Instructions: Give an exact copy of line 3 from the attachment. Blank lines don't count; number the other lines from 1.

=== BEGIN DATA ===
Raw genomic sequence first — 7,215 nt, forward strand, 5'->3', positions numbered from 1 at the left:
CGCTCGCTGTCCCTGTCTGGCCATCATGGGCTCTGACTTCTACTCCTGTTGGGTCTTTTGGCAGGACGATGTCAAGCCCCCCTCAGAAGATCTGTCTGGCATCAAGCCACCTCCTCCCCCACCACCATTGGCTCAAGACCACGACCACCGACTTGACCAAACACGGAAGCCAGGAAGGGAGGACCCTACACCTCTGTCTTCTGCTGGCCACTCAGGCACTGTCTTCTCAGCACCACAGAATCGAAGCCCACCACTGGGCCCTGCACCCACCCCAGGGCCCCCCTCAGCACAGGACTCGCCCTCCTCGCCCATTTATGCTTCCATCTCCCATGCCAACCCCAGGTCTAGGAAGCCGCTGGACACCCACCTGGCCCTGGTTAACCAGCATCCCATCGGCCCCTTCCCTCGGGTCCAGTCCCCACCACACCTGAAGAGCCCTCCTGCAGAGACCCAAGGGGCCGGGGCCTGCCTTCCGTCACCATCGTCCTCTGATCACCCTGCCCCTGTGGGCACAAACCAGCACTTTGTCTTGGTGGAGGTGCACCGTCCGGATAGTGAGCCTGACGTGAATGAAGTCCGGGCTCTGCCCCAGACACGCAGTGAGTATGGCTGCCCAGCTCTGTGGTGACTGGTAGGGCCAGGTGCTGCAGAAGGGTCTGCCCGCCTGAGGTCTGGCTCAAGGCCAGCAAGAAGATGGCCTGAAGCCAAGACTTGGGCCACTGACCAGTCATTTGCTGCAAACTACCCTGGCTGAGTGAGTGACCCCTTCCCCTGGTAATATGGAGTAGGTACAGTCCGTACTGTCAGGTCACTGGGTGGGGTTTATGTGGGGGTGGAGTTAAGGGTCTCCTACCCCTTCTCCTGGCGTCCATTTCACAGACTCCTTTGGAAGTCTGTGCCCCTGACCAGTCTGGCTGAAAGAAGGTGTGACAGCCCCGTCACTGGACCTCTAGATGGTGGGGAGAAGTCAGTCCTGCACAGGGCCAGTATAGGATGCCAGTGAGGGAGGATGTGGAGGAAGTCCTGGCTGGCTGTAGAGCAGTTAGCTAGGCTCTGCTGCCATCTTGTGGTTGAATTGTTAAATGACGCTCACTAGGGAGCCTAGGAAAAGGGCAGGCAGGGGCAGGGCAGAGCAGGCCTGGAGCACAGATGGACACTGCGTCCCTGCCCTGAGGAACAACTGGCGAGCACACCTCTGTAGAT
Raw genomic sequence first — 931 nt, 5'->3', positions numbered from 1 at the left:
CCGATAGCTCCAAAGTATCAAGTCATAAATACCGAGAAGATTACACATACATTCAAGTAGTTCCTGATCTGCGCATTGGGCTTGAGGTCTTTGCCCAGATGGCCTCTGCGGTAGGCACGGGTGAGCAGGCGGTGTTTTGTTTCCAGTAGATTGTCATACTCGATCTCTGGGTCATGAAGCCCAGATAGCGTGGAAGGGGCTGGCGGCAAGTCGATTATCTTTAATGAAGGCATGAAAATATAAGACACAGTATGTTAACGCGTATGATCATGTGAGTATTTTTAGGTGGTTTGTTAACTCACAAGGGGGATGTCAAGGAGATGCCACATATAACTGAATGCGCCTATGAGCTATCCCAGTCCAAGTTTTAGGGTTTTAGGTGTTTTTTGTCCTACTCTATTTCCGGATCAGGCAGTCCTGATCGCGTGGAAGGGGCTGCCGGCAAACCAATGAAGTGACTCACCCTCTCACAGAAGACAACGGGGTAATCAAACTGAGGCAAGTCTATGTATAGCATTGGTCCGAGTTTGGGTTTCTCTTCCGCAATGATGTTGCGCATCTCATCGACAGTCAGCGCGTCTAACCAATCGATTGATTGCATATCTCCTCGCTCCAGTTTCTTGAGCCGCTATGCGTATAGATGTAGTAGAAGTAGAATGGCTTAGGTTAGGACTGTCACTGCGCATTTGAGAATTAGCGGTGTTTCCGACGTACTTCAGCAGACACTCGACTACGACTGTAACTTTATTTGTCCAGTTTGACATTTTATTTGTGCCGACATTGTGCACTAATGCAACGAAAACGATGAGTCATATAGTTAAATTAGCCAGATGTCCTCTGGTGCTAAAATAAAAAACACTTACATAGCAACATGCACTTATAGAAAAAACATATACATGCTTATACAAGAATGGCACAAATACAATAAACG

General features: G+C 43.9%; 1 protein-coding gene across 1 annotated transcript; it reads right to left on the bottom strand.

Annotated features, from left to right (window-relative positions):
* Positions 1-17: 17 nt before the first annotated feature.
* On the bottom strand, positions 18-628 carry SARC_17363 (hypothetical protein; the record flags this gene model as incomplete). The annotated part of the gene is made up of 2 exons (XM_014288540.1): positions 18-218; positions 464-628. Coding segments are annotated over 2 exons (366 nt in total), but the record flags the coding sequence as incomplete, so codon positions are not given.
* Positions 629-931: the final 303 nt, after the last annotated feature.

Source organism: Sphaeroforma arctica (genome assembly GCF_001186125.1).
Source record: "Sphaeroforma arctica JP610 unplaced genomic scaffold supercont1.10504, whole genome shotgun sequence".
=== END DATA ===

Raw genomic sequence first — 931 nt, 5'->3', positions numbered from 1 at the left: